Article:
Laura’s art creates movement and music on each page. There are musical notes everywhere. Some are obvious; some are so well hidden that I didn’t see them until after I had the hard copy of the book in my hands. Take a look at the stoop he fell down as a child and at his shirt when he went to school.
Please talk about your virtual readings and presentations in 2021 for your book Stompin’ at the Savoy: How Chick Webb Became the King of Drums.
I’m so glad you asked! Launching a book during the pandemic is a challenge because I can’t have in-person signings and school visits. However, Tombolo, my favorite independent bookstore here in St. Petersburg, Florida, hosted a wonderful event for me on January 18, 2021. It included my brother-in-law, vocalist Dan Yates, singing the title song! You can watch a recording here.
And on February 20, 2021, I presented an event at the Enoch Pratt Free Library in Baltimore, Maryland. They helped me with my research. I will post the Zoom link on my website when it’s available. I will post about other events when they are scheduled, so check back!
The previously featured 24 books were shared among the twelve articles below that introduce children to a myriad of musical topics and beyond.
Previous Yay Storytime! Children’s Picture Book Articles
- Yay Storytime! Musical Adventures with Children’s Picture Books, Part Twelve
- Yay Storytime! Musical Adventures with Children’s Picture Books, Part Eleven
- Yay Storytime! Musical Adventures with Children’s Picture Books, Part Ten
- Yay Storytime! Musical Adventures with Children’s Picture Books, Part Nine
- Yay Storytime! Musical Adventures with Children’s Picture Books, Part Eight
- Yay Storytime! Musical Adventures with Children’s Picture Books, Part Seven
- Yay Storytime! Musical Adventures with Children’s Picture Books, Part Six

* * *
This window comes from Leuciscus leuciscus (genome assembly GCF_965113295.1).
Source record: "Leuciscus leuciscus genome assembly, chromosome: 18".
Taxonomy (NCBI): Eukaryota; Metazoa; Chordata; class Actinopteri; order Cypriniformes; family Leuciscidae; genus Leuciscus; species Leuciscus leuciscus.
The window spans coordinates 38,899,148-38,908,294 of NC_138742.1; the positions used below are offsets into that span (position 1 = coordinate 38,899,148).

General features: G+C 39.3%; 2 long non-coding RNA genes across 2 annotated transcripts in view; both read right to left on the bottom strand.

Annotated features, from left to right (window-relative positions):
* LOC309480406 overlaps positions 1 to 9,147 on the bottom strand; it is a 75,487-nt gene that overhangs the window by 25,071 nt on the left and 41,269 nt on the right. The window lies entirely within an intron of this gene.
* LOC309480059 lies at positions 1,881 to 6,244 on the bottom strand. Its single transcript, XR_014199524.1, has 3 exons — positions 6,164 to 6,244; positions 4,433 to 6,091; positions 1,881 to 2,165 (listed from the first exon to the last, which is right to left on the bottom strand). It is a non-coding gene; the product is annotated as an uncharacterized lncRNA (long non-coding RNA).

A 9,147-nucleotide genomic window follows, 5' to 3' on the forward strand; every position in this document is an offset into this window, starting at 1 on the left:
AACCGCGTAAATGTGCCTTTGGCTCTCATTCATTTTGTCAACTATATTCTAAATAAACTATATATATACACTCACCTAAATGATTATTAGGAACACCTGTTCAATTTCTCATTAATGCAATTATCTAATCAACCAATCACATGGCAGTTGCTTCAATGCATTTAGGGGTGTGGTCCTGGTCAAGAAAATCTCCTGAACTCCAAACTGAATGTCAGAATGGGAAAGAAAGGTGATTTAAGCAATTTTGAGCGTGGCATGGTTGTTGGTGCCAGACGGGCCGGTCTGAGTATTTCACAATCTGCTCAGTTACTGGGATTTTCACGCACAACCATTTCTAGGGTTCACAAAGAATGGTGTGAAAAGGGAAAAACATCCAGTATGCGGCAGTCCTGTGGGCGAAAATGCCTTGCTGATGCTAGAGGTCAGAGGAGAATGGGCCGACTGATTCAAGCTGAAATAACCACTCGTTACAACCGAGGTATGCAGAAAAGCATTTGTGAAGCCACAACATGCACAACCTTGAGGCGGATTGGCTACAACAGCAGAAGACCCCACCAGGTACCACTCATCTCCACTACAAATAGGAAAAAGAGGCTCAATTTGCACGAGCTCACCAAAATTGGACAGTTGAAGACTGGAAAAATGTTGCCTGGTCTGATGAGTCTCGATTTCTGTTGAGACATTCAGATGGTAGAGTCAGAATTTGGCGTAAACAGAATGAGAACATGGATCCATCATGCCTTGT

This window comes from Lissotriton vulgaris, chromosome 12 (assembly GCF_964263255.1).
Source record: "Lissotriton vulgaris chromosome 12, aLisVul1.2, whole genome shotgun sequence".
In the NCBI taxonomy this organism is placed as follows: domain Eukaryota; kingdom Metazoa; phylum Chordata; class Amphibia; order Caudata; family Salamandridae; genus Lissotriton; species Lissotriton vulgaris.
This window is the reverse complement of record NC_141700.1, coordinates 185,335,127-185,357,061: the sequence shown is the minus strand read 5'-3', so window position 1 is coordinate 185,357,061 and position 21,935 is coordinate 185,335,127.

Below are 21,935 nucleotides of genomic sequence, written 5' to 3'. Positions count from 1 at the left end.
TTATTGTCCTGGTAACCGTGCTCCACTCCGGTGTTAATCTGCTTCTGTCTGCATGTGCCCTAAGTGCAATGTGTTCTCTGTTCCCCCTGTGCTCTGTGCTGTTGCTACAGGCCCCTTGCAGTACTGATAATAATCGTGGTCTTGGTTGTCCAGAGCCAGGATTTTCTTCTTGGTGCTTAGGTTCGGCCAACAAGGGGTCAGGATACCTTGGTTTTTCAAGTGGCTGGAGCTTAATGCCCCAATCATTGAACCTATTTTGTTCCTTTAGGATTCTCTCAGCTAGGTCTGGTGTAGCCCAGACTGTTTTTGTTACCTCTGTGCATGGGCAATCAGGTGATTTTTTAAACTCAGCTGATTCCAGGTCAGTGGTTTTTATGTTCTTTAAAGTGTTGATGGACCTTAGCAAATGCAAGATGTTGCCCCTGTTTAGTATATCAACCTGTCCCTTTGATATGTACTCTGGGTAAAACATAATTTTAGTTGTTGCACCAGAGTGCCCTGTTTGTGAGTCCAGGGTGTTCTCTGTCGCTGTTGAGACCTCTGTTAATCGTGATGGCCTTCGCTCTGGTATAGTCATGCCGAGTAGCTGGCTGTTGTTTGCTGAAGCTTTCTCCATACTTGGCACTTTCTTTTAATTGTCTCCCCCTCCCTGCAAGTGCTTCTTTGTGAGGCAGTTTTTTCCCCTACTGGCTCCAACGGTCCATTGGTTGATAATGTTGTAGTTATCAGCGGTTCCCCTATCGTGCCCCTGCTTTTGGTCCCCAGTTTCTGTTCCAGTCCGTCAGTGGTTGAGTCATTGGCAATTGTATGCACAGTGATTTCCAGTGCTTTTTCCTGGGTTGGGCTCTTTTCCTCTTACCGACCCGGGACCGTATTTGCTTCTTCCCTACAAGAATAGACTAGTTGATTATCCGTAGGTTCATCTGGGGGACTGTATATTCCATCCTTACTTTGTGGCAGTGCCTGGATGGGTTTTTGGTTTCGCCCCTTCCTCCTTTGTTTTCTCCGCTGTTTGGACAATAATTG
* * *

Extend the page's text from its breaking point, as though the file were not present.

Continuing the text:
- Yay Storytime! Musical Adventures with Children’s Picture Books, Part Five
- Yay Storytime! Musical Adventures with Children’s Picture Books, Part Four
- Yay Storytime! Musical Adventures with Children’s Picture Books, Part Three
- Yay Storytime! Musical Adventures with Children’s Picture Books, Part Two
- Musical Adventures with Children’s Picture Books
About the author:
Thomas Amoriello Jr. is the Immediate Past Chair of the NAfME Council for Guitar Education and is also the former Chairperson for the New Jersey Music Education Association. Tom has taught guitar classes for the Flemington Raritan School District in Flemington, New Jersey, since 2005 and also teaches at Hunterdon Academy of the Arts. He has earned a Master of Music Degree in Classical Guitar Performance from Shenandoah Conservatory and a Bachelor of Arts in Music from Rowan University. He is the author of the children’s picture books A Journey to Guitarland with Maestro Armadillo and Ukulele Sam Strums in the Sand. He recently has made two heavy metal LP and EP recordings with a stellar roster of musicians, including former members of Black Sabbath, Whitesnake, Megadeth, Ozzy Osbourne, Yngwie J. Malmsteen’s Rising Force, and Dio that were released on H42 Records in Germany and Sliptrick Records in Latvia. He is also a music journalist for Boston Rock Radio and contributes to Jazz Guitar Today. Visit thomasamoriello.com for more information.